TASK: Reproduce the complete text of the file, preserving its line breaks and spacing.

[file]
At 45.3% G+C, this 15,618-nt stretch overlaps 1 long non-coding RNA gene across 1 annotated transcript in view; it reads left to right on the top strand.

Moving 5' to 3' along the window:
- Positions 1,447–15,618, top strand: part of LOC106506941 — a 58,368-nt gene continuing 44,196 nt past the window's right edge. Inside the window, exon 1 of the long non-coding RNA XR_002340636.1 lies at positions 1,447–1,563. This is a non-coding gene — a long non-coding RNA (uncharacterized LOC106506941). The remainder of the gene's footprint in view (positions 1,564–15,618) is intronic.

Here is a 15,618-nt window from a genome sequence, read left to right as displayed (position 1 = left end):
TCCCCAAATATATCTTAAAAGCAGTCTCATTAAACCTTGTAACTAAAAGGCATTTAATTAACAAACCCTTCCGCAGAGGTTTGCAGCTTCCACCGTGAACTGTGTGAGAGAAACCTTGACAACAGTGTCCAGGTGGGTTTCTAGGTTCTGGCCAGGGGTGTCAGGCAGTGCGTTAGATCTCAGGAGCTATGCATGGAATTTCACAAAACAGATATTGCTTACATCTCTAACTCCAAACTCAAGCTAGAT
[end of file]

At 45.3% G+C, this 15,618-nt stretch overlaps 1 long non-coding RNA gene across 1 annotated transcript in view; it reads left to right on the top strand.

Moving 5' to 3' along the window:
- Positions 1,447–15,618, top strand: part of LOC106506941 — a 58,368-nt gene continuing 44,196 nt past the window's right edge. Inside the window, exon 1 of the long non-coding RNA XR_002340636.1 lies at positions 1,447–1,563. This is a non-coding gene — a long non-coding RNA (uncharacterized LOC106506941). The remainder of the gene's footprint in view (positions 1,564–15,618) is intronic.

Here is a 15,618-nt window from a genome sequence, read left to right as displayed (position 1 = left end):
TCCCCAAATATATCTTAAAAGCAGTCTCATTAAACCTTGTAACTAAAAGGCATTTAATTAACAAACCCTTCCGCAGAGGTTTGCAGCTTCCACCGTGAACTGTGTGAGAGAAACCTTGACAACAGTGTCCAGGTGGGTTTCTAGGTTCTGGCCAGGGGTGTCAGGCAGTGCGTTAGATCTCAGGAGCTATGCATGGAATTTCACAAAACAGATATTGCTTACATCTCTAACTCCAAACTCAAGCTAGAT